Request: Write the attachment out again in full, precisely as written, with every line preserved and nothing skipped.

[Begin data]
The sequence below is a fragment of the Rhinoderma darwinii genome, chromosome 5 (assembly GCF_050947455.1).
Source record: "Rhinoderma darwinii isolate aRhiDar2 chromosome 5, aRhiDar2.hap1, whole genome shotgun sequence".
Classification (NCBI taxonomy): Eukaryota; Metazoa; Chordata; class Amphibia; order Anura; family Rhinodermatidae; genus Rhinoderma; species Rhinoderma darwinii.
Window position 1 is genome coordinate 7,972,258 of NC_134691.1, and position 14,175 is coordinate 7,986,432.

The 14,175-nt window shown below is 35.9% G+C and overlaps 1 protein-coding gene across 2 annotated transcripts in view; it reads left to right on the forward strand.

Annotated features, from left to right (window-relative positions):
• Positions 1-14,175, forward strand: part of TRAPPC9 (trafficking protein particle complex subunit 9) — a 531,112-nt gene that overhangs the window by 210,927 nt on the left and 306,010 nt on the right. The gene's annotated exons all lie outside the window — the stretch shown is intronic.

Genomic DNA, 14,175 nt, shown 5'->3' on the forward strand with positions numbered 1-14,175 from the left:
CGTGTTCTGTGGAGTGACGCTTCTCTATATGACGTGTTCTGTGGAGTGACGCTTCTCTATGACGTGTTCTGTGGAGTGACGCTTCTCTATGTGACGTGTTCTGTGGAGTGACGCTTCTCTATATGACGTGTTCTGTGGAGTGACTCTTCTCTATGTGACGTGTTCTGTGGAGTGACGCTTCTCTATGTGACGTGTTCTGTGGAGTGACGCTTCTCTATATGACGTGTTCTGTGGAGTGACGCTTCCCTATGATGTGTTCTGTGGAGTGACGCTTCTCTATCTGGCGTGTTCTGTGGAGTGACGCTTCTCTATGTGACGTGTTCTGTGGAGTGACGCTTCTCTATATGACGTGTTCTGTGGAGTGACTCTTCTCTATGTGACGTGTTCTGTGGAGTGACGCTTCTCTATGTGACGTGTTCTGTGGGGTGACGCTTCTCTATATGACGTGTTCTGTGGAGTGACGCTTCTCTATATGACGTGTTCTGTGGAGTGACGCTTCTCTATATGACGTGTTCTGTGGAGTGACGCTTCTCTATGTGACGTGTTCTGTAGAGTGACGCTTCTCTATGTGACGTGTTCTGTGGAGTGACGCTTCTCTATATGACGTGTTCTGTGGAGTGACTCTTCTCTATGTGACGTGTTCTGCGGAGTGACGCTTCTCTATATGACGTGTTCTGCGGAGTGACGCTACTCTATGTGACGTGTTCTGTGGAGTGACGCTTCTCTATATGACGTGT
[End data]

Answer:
The sequence below is a fragment of the Rhinoderma darwinii genome, chromosome 5 (assembly GCF_050947455.1).
Source record: "Rhinoderma darwinii isolate aRhiDar2 chromosome 5, aRhiDar2.hap1, whole genome shotgun sequence".
Classification (NCBI taxonomy): Eukaryota; Metazoa; Chordata; class Amphibia; order Anura; family Rhinodermatidae; genus Rhinoderma; species Rhinoderma darwinii.
Window position 1 is genome coordinate 7,972,258 of NC_134691.1, and position 14,175 is coordinate 7,986,432.

The 14,175-nt window shown below is 35.9% G+C and overlaps 1 protein-coding gene across 2 annotated transcripts in view; it reads left to right on the forward strand.

Annotated features, from left to right (window-relative positions):
• Positions 1-14,175, forward strand: part of TRAPPC9 (trafficking protein particle complex subunit 9) — a 531,112-nt gene that overhangs the window by 210,927 nt on the left and 306,010 nt on the right. The gene's annotated exons all lie outside the window — the stretch shown is intronic.

Genomic DNA, 14,175 nt, shown 5'->3' on the forward strand with positions numbered 1-14,175 from the left:
CGTGTTCTGTGGAGTGACGCTTCTCTATATGACGTGTTCTGTGGAGTGACGCTTCTCTATGACGTGTTCTGTGGAGTGACGCTTCTCTATGTGACGTGTTCTGTGGAGTGACGCTTCTCTATATGACGTGTTCTGTGGAGTGACTCTTCTCTATGTGACGTGTTCTGTGGAGTGACGCTTCTCTATGTGACGTGTTCTGTGGAGTGACGCTTCTCTATATGACGTGTTCTGTGGAGTGACGCTTCCCTATGATGTGTTCTGTGGAGTGACGCTTCTCTATCTGGCGTGTTCTGTGGAGTGACGCTTCTCTATGTGACGTGTTCTGTGGAGTGACGCTTCTCTATATGACGTGTTCTGTGGAGTGACTCTTCTCTATGTGACGTGTTCTGTGGAGTGACGCTTCTCTATGTGACGTGTTCTGTGGGGTGACGCTTCTCTATATGACGTGTTCTGTGGAGTGACGCTTCTCTATATGACGTGTTCTGTGGAGTGACGCTTCTCTATATGACGTGTTCTGTGGAGTGACGCTTCTCTATGTGACGTGTTCTGTAGAGTGACGCTTCTCTATGTGACGTGTTCTGTGGAGTGACGCTTCTCTATATGACGTGTTCTGTGGAGTGACTCTTCTCTATGTGACGTGTTCTGCGGAGTGACGCTTCTCTATATGACGTGTTCTGCGGAGTGACGCTACTCTATGTGACGTGTTCTGTGGAGTGACGCTTCTCTATATGACGTGT